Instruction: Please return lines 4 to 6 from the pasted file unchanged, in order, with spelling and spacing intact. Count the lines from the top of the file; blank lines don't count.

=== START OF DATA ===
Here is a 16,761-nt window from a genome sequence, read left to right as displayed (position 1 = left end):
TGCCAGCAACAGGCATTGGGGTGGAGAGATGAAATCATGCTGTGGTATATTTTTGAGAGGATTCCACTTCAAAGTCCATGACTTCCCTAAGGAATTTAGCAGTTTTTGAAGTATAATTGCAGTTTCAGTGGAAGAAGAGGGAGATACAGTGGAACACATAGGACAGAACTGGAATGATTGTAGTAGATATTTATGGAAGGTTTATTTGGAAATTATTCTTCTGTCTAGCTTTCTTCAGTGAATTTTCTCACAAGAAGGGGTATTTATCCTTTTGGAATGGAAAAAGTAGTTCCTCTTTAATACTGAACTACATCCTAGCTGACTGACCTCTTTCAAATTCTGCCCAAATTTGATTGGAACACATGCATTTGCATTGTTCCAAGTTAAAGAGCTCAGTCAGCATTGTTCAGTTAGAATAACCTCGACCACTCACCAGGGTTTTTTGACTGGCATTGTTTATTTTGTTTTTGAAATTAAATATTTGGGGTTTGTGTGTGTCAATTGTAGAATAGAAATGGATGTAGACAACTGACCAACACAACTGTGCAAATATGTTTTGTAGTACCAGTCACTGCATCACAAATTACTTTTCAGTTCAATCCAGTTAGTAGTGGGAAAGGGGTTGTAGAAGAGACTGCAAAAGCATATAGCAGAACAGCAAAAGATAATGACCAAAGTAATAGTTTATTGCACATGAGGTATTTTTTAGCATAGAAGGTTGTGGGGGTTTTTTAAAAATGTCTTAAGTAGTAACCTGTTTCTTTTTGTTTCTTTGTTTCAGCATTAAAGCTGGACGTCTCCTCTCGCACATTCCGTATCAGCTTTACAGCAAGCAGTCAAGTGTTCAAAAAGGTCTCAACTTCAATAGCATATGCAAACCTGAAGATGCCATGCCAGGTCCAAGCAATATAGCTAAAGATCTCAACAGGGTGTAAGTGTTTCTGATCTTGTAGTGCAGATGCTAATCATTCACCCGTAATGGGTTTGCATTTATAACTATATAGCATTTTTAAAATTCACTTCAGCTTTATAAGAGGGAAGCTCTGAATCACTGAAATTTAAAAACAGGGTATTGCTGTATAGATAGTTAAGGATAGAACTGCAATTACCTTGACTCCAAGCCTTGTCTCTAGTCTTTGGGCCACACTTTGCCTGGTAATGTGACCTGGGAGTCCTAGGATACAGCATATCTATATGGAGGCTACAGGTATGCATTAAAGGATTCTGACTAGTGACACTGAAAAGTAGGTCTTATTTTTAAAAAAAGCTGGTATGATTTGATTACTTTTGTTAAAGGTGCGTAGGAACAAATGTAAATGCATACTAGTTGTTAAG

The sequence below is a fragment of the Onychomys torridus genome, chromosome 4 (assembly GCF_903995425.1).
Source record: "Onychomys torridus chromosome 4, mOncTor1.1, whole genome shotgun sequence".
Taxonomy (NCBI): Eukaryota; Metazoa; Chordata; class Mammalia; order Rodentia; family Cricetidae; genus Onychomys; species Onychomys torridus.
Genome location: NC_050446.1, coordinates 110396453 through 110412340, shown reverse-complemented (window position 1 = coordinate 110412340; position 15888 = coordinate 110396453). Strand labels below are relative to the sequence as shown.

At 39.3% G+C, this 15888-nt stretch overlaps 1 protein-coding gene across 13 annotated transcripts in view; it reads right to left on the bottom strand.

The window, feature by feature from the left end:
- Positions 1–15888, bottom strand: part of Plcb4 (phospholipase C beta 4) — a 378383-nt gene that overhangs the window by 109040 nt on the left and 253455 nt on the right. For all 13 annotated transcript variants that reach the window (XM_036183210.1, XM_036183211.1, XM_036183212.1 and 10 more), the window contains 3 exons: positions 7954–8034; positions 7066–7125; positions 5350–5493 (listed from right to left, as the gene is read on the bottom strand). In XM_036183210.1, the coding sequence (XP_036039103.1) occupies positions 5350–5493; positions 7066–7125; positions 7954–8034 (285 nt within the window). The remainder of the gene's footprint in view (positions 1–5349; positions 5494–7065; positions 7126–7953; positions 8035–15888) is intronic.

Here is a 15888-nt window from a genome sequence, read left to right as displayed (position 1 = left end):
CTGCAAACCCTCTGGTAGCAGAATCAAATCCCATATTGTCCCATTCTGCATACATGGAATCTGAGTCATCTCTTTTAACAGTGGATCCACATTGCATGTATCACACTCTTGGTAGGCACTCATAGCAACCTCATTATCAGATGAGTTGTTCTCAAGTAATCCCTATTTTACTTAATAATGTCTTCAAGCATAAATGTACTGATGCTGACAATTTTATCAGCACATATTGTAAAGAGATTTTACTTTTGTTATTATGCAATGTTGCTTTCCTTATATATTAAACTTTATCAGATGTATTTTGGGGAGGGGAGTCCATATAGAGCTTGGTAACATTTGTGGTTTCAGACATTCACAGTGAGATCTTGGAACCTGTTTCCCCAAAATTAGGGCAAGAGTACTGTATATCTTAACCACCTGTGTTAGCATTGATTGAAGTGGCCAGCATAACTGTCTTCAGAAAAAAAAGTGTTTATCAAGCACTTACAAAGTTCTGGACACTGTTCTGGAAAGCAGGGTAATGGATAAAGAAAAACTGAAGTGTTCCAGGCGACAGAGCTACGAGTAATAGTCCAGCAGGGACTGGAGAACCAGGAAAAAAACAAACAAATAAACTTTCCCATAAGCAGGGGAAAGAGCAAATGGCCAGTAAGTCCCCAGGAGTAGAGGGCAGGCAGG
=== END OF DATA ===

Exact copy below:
Source record: "Onychomys torridus chromosome 4, mOncTor1.1, whole genome shotgun sequence".
Taxonomy (NCBI): Eukaryota; Metazoa; Chordata; class Mammalia; order Rodentia; family Cricetidae; genus Onychomys; species Onychomys torridus.
Genome location: NC_050446.1, coordinates 110396453 through 110412340, shown reverse-complemented (window position 1 = coordinate 110412340; position 15888 = coordinate 110396453). Strand labels below are relative to the sequence as shown.